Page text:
The army’s existing battle strategy that revolves around three strike corps (each with one lakh troops and 1,000 fighting vehicles) has been hit by outdated technology. Roughly a third of its Rs 2.5 lakh crore equipment inventory comprises outdated equipment. Two critical projects worth over $2 billion (Rs 90,000 crore) to equip infantry soldiers with modern assault rifles and night-vision devices and another one to allow high-speed encrypted communication links between army formations are over a decade behind schedule.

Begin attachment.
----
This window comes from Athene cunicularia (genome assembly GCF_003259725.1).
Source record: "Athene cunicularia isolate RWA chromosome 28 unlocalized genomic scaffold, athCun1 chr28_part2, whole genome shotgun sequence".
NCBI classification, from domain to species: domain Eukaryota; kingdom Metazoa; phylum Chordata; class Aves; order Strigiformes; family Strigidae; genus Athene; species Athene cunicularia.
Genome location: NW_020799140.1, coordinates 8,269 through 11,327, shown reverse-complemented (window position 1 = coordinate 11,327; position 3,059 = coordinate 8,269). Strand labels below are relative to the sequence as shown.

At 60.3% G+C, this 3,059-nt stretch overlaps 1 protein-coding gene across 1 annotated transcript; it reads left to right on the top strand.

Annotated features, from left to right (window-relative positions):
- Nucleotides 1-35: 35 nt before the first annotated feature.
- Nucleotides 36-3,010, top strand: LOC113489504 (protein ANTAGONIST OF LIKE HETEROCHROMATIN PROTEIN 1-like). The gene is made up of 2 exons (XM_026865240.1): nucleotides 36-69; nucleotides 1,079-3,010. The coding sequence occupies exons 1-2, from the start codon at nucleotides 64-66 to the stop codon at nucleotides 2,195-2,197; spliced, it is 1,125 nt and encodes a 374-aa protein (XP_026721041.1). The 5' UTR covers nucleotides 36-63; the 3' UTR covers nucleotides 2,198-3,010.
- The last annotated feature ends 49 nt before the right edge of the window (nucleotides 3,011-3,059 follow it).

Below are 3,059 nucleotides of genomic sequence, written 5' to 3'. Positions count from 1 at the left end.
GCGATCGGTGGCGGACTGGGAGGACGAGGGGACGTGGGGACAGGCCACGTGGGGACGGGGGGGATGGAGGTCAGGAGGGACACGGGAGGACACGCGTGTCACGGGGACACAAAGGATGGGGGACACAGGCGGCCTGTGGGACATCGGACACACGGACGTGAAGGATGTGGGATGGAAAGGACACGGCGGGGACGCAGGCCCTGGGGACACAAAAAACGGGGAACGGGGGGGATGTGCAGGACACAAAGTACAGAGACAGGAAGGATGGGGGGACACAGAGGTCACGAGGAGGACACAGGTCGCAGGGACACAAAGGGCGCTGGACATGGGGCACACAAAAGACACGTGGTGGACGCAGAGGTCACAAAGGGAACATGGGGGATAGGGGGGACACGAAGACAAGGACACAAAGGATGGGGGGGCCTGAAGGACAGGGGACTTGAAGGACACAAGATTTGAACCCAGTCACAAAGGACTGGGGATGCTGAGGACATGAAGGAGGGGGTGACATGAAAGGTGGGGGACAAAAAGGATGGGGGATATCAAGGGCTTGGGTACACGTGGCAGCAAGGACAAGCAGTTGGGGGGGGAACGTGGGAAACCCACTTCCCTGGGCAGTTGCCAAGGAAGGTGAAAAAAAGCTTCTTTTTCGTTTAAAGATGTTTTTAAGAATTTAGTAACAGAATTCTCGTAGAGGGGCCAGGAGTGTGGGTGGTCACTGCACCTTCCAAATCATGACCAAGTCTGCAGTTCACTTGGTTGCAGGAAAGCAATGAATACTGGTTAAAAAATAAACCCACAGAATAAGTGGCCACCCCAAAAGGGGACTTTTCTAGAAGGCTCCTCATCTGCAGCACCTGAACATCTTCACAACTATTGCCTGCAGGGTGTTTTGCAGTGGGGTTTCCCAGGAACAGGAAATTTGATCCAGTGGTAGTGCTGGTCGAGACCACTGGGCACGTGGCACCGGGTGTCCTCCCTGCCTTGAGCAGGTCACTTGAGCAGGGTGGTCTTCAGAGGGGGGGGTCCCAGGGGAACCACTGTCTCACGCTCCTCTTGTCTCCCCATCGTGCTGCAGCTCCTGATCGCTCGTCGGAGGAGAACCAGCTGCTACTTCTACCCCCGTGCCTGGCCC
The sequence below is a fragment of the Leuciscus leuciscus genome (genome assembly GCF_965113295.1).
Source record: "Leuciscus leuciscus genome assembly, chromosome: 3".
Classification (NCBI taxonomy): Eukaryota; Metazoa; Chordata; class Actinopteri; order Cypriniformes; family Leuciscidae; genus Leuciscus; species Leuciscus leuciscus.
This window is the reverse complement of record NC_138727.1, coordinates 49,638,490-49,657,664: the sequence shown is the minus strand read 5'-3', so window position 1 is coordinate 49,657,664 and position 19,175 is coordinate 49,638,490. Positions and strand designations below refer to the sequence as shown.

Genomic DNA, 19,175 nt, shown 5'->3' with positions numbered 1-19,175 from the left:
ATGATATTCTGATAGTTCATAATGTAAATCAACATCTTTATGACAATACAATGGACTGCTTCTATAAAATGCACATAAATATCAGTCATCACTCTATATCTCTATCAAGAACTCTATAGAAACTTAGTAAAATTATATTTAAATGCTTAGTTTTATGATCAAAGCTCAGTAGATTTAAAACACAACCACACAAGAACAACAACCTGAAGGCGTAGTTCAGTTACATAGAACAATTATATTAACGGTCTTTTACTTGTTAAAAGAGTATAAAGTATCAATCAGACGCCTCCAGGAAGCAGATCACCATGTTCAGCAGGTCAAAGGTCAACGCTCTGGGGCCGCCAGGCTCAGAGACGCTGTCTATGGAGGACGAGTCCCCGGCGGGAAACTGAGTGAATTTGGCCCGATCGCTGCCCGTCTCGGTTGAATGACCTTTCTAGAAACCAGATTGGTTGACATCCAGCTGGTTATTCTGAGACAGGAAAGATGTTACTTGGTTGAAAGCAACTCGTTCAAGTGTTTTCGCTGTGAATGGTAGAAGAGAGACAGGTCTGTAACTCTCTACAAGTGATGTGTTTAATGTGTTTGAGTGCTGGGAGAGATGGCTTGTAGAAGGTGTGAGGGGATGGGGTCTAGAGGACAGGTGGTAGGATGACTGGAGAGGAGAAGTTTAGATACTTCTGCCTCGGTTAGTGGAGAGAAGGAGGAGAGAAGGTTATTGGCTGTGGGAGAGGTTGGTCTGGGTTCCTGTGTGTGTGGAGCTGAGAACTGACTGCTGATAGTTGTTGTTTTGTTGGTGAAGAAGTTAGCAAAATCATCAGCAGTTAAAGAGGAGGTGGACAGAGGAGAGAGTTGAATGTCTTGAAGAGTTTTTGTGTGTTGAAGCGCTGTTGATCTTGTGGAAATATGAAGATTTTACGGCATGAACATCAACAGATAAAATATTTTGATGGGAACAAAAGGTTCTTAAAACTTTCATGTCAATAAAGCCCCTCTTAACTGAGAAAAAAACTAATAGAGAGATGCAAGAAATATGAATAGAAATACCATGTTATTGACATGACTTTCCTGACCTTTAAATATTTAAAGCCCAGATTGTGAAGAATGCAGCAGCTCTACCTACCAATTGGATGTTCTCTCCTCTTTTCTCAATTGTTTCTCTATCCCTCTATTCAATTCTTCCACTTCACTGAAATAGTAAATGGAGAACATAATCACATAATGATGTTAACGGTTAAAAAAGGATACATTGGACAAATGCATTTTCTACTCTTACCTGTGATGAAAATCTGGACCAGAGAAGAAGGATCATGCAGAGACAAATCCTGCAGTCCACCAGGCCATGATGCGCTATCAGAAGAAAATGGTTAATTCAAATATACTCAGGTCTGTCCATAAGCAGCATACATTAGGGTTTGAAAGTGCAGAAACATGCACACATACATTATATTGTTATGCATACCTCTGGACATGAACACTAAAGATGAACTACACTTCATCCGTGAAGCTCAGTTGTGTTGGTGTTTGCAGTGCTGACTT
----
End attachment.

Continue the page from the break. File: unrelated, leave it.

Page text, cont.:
The army functions on a communications system developed in the 1970s that has negligible data transmission. “We are fighting fourth-generation warfare (insurgencies), preparing for third-generation warfare (conventional conflicts) with a Second World War mindset,” says a general. Only two major weapon systems have been acquired since the Kargil war: over 1,000 T-90 tanks and Smerch long-range rockets from Russia. Meanwhile, its infantrymen lack lightweight body armour and modern helmets. The army officially admits that close to 80 per cent of its 3,500 tanks are not equipped with night-vision devices and hence cannot fight at night. The new T-90 tanks in the strike formations are protected by 1960s vintage air defence missiles.